// 1. Initialize testbench variables
    clk <= 0;
    rstn <= 0;
    load_val <= 8'h01;
    load_en <= 0;
    
    // 2. Apply reset to the design
    repeat (2) @ (posedge clk);
    rstn <= 1;
    repeat (5) @ (posedge clk);
    
    // 3. Set load_en for 1 clk so that load_val is loaded
    load_en <= 1;
    repeat(1) @ (posedge clk);
    load_en <= 0;
    
    // 4. Let design run for 20 clocks and then finish
    repeat (20) @ (posedge clk);
    $finish;
  end
endmodule

  
hardware schematic for shift register

Verilog supports a few compiler directives that essentially direct the compiler to treat the code in a certain way. For example, a portion of the code may represent an implementation of a certain feature and there should be some way to not include the code in the design if the feature is not used.

This can be solved with conditional compilation where the designer can wrap the code within compiler directives which tell the compiler to either include or exclude the code for compilation when the given named flag is set.

Syntax

Conditional compilation can be achieved with Verilog `ifdef and `ifndef keywords. These keywords can appear anywhere in the design and can be nested one inside the other.

The keyword `ifdef simply tells the compiler to include the piece of code until the next `else or `endif if the given macro called FLAG is defined using a `define directive.

  
  
// Style #1: Only single `ifdef
`ifdef <FLAG>
	// Statements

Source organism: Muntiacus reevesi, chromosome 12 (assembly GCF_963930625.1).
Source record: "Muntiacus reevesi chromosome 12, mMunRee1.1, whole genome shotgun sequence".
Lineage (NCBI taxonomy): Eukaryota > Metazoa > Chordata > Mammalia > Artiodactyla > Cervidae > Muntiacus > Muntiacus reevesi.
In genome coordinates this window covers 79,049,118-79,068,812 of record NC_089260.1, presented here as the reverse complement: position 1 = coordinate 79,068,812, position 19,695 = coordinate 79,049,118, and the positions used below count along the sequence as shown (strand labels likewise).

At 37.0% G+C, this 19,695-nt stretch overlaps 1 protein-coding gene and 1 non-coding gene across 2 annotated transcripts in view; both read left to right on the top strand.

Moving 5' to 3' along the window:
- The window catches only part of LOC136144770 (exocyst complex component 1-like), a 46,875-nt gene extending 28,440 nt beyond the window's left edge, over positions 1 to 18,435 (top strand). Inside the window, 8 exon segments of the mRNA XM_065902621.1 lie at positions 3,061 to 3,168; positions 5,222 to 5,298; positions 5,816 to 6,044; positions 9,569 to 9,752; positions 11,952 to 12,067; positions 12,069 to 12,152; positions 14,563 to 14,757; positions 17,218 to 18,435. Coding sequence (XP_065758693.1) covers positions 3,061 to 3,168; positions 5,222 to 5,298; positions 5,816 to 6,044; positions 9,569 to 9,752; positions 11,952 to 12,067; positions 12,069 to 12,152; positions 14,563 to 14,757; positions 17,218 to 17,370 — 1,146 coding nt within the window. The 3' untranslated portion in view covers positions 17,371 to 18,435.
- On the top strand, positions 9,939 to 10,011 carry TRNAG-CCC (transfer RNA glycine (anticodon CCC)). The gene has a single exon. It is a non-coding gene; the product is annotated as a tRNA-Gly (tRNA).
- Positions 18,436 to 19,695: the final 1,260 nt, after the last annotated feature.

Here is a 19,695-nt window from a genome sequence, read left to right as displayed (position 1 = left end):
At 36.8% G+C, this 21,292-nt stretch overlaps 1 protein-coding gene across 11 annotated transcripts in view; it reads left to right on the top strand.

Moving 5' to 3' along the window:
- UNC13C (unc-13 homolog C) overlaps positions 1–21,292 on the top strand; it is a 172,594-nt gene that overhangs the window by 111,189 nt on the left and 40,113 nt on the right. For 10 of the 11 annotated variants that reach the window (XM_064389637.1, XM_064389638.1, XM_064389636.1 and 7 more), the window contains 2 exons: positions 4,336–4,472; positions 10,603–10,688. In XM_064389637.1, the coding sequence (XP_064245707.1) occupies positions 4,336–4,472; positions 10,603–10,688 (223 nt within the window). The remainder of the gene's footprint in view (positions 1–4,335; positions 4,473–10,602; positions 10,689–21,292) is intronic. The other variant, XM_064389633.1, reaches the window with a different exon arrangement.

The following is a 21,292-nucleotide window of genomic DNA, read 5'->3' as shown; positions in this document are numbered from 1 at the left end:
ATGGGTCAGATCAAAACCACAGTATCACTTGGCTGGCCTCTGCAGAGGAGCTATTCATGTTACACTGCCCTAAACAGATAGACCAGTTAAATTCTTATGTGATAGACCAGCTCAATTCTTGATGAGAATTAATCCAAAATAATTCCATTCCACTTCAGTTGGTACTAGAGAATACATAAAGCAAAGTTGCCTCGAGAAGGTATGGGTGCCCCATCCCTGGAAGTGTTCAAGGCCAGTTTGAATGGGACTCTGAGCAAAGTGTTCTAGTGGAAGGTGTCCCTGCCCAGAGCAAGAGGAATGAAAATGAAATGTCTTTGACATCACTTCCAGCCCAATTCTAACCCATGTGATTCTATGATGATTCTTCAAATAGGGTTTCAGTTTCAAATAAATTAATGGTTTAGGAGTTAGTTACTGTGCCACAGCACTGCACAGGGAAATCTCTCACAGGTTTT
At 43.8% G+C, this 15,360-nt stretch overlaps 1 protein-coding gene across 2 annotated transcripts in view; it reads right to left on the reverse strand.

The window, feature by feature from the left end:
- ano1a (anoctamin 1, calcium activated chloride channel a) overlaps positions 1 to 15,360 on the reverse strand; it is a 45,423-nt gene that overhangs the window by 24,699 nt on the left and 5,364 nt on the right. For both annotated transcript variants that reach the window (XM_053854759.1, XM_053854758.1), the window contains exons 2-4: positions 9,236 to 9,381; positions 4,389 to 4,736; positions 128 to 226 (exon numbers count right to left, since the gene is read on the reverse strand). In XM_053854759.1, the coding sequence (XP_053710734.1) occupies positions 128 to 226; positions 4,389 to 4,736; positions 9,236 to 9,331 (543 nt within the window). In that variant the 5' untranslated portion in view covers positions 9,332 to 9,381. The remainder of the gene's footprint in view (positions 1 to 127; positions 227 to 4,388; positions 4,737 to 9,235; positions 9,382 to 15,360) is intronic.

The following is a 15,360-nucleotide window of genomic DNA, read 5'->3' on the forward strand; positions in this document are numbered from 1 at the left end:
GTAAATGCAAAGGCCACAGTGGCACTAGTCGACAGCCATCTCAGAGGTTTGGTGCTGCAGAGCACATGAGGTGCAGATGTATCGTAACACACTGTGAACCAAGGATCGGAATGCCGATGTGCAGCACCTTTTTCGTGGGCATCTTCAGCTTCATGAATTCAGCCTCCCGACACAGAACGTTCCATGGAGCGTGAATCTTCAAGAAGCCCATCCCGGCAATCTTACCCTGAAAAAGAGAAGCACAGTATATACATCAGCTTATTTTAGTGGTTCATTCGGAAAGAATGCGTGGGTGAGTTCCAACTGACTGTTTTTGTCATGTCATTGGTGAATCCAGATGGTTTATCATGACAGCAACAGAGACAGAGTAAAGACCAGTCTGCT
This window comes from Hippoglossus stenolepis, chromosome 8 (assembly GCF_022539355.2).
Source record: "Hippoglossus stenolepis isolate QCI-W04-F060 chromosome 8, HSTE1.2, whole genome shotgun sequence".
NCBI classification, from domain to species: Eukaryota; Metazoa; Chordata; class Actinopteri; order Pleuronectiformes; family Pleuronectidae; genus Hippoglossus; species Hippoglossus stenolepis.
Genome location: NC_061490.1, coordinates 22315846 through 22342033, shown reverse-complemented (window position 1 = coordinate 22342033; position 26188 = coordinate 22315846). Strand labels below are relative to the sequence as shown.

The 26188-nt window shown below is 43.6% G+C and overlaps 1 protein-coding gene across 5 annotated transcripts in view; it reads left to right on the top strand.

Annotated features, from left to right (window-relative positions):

`endif

// Style #2: `ifdef with `else part
`ifdef <FLAG>
	// Statements
`else
	// Statements
`endif

// Style #3: `ifdef with additional ifdefs
`ifdef <FLAG1>
	// Statements
`elsif <FLAG2>
	// Statements
`elsif <FLAG3>
	// Statements
`else
	// Statements
`endif

  

The keyword `ifndef simply tells the compiler to include the piece of code until the next `else or `endif if the given macro called FLAG is not defined using a `define directive.

Design Example with `ifdef

  
  
module my_design (input clk, d, 
`ifdef INCLUDE_RSTN
                  input rstn,
`endif                  
                  output reg q);
  
  always @ (posedge clk) begin
`ifdef INCLUDE_RSTN
    if (!rstn) begin
      q <= 0;
    end else 
`endif
    begin
      q <= d;
    end
  end
endmodule

  

Testbench

  
  
module tb;
  reg clk, d, rstn;
  wire q;
  reg [3:0] delay;
  
  my_design u0 ( .clk(clk), .d(d),
`ifdef INCLUDE_RSTN
                .rstn(rstn),
`endif
                .q(q));
  
  always #10 clk = ~clk;
  
  initial begin
    integer i;
    
    {d, rstn, clk} <= 0;
    
	#20 rstn <= 1;    
    for (i = 0 ; i < 20; i=i+1) begin
      delay = $random;
      #(delay) d <= $random;
    end
    
    #20 $finish;
  end
endmodule

  

Note that by default, rstn will not be included during compilation of the design and hence it will not appear in the portlist. However if a macro called INCLUDE_RSTN is either defined in any Verilog file that is part of the compilation list of files or passed through the command line to the compiler, rstn will be included in compilation and the design will have it.

Experiment by adding and removing +define+INCLUDE_RSTN from 'Compile & Run Options' on the left pane to know the difference.

Verilog `ifdef `elsif Example

The following example has two display statements inside separate `ifdef scopes which does not have a default `else part to it. So this means that by default nothing will be displayed. If the macro either MACRO is defined, the corresponding display message is included and will be displayed during simulation

  
  
module tb;
  initial begin

`ifdef MACRO1
    $display ("This is MACRO1");
    
`elsif MACRO2
    $display ("This is MACRO2");
    
`endif
  end
endmodule

  
Simulation Log
# With no macros defined
ncsim> run
ncsim: *W,RNQUIE: Simulation is complete.